Sarah Willey said she thinks that overall, the upcoming changes in the federal Family and Medical Leave Act rules will please employers.
“What is really means for employers is that they are certainly going to have to update and revise their FMLA policy, and they’re going to need to train folks to administer the FMLA on the changes,” said Willey, a Kalamazoo-based attorney for Miller Johnson Snell & Cummiskey and chair of the firm’s FMLA Solutions practice group.
The FMLA was enacted in 1993. It requires companies that employ at least 50 people, plus public agencies of any size, to provide up to 12 work weeks of unpaid leave to certain employees for the birth and care of newborns and adopted children; for their own serious health condition; or to care for a spouse, child or parent with a serious health condition.
In February, the law was amended to add specific provisions regarding military families, and the new regulations flesh those out.
After issuing proposed regulations and soliciting public comment earlier this year, the federal Department of Labor issued the new final regulations last month and they go into effect Jan. 16. The more significant changes address intermittent leave, contact with health providers, eligible employees, military-related FMLA leave and new forms, Willey said.
“One thing that employers have struggled with, with regard to the FMLA, is something called intermittent leave,” Willey said. “What intermittent leave is is really leave in any amount of time at all. So if employees or family members of employees have chronic health conditions, then they can be certified to take intermittent leave.
“From an employer’s perspective, that can be a real challenge, particularly if you have a large or a certain percentage certified to take intermittent leave. You end up in a situation where it’s just really hard to staff.”
Plus, a few “bad apple employees” abuse the system by getting certified so they can leave work whenever they want, she said.
Starting next year, employers will be able to ask for fitness for duty notes from doctors, if there are safety concerns, and can require employees using intermittent FMLA leave for a certified chronic condition to see a doctor twice a year, Willey said.
“It’s going to be to everyone’s benefit to make sure that you’re being treated by somebody for this and taking the leave appropriately as your health condition warrants and requires. For employers frustrated by intermittent leave, those changes are going to be very exciting,” Willey said.
The rules also relax prohibitions on talking to workers’ doctors, which has been strictly forbidden. To get around that, employers would need to find a third-party health care provider to make the call and obtain the information from the employee’s provider.
“Certain folks within the organization, like human resources folks, can contact the employee’s health care provider directly, obviously with the consent from the employee. That, I think, is a big deal,” Willey said.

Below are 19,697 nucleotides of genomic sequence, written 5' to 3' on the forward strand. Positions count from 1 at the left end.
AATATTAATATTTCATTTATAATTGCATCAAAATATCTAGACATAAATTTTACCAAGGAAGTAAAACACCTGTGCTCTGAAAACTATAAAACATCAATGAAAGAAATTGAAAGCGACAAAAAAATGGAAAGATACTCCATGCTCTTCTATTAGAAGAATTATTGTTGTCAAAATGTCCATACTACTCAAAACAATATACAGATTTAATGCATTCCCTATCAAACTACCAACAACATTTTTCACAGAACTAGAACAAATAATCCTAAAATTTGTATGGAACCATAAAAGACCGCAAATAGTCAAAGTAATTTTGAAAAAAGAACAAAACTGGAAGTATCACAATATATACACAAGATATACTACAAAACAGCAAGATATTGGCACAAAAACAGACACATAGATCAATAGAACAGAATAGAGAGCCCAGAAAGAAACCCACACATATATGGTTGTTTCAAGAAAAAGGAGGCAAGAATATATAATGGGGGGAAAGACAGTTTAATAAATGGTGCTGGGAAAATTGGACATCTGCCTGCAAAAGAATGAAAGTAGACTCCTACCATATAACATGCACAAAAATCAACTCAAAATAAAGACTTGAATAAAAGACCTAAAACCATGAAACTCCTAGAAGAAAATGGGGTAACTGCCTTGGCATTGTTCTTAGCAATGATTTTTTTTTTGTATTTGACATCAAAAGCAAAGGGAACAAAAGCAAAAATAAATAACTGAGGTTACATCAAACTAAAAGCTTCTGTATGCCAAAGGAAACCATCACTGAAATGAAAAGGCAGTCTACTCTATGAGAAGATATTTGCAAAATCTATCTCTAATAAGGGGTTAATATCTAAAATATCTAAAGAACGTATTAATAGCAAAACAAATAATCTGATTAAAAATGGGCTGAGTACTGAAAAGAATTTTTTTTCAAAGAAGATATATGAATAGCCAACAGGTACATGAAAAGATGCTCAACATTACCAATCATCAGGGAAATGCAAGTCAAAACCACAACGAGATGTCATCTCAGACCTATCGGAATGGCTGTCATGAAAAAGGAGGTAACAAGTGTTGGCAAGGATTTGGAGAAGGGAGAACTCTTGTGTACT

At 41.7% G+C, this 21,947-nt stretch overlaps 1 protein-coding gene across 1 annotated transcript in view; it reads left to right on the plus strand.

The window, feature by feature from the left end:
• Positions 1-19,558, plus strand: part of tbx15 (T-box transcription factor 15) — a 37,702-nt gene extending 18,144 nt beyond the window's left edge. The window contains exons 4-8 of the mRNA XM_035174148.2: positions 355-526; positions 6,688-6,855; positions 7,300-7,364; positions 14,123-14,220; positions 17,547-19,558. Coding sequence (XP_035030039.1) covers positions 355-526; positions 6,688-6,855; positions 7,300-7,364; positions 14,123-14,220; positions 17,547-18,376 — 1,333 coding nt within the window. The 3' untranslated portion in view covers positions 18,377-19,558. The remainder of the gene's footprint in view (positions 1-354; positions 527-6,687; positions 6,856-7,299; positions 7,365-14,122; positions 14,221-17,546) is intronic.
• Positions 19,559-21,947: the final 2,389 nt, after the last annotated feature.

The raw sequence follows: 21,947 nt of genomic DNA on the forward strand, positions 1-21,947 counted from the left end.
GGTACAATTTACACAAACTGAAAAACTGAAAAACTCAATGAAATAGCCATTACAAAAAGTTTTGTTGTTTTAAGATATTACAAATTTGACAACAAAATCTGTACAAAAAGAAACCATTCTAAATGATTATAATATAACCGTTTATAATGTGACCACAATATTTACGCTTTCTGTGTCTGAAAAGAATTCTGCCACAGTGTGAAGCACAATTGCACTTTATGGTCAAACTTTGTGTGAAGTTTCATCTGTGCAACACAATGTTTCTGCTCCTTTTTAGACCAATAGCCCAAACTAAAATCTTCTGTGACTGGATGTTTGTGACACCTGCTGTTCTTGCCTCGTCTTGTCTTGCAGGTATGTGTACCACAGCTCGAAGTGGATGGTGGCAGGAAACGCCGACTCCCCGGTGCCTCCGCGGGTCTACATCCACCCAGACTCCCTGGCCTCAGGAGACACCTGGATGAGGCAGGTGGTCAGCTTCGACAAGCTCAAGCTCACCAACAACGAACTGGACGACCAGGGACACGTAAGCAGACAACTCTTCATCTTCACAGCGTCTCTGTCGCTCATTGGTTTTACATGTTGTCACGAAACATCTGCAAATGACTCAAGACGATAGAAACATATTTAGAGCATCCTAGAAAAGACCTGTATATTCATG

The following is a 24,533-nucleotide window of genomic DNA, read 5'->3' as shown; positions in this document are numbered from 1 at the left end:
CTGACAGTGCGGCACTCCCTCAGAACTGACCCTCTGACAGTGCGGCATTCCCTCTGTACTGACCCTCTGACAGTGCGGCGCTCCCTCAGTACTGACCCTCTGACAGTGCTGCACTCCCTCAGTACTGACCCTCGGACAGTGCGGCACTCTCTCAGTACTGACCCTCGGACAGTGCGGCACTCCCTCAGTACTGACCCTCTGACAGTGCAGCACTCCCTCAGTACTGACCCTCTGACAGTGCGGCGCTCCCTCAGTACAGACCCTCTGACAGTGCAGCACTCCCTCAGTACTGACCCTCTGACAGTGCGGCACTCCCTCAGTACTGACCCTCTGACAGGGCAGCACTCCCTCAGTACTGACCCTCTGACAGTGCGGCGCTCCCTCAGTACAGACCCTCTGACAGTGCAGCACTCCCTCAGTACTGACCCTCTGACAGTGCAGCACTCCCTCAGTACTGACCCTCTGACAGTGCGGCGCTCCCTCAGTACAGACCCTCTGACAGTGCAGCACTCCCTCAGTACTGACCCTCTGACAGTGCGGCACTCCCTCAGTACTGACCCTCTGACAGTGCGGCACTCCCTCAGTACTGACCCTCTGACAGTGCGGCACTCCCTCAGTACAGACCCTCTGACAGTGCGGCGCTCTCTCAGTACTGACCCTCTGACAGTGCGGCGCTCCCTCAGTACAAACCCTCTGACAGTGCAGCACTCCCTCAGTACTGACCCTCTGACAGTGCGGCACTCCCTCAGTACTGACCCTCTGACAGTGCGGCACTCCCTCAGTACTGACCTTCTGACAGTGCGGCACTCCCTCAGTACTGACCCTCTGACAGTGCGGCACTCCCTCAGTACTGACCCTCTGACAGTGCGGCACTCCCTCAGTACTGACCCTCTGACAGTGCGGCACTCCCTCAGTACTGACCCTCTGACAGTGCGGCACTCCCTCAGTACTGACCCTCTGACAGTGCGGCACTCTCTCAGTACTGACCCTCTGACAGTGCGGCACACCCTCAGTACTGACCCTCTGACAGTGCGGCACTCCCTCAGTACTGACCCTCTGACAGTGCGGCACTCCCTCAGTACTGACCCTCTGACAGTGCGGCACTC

The FMLA applies, at covered companies, to employees who have worked at the organization for at least 12 months, although those months do not have to be consecutive, but do have to have occurred within seven years; and have worked at least 1,250 hours during the previous 12 months, Willey explained. The worker also must be located at a company location that counts at least 50 workers within 75 miles.
“It’s meant to apply to someone who is at least regular part-time,” Willey said.
The provisions affecting military families now will have regulations that detail implementation of questions that had been left open.
“That part of the regs is obviously going to be really important for employers, for example, by military bases, etc.,” Willey said.
The law allows FMLA leave for situations that are related to the active duty of a parent, child or spouse, she said, under the February amendments. It extends the concept of “child” — defined as under age 18 — to include offspring of any age for the purpose of military-related leave.
Congress’ wording allowed leave, if a family member is or has been deployed to active duty, for “qualifying exigencies.”
“No one knew what that meant,” Willey said. “The Department of Labor has actually defined it very broadly to include things like child care and school activities … with the idea they are sort of having to hold down the home front and don’t have the spouse to help them.”
The DOL also completely revised the medical certification form used to apply for FMLA leave. Created back in the 1990s, the single form drew pretty much universal scorn over the years, Willey said.
“Everyone agrees that form is terrible,” she said. “Employers hate it, employees hate it, and perhaps most of all, health care providers really hate it. It’s just really confusing. They tried to cram it all into one form.”
The form is being replaced by four forms that cover different types of leave allowed under the FMLA, Willey said. The forms and the process will be handled in two steps. Different forms will be used for different types of leave. They separate the application for FMLA from the certification of the condition or situation, Willey said.
“After the employee returns the certification, there is a second form telling them whether the FMLA is approved and actually designates it as FMLA leave. Even though it’s an additional administrative step, it’s less confusing for employees and the employers,” she added.
Miller Johnson is sponsoring two seminars regarding the new regulations. One is set for 9-11 a.m. Jan. 6 at the Western Michigan University East Beltline Conference Center in Grand Rapids. Another is planned for 9-11 a.m. Jan. 8 at the WMU Fetzer Center in Kalamazoo. To register, see www.millerjohnson.com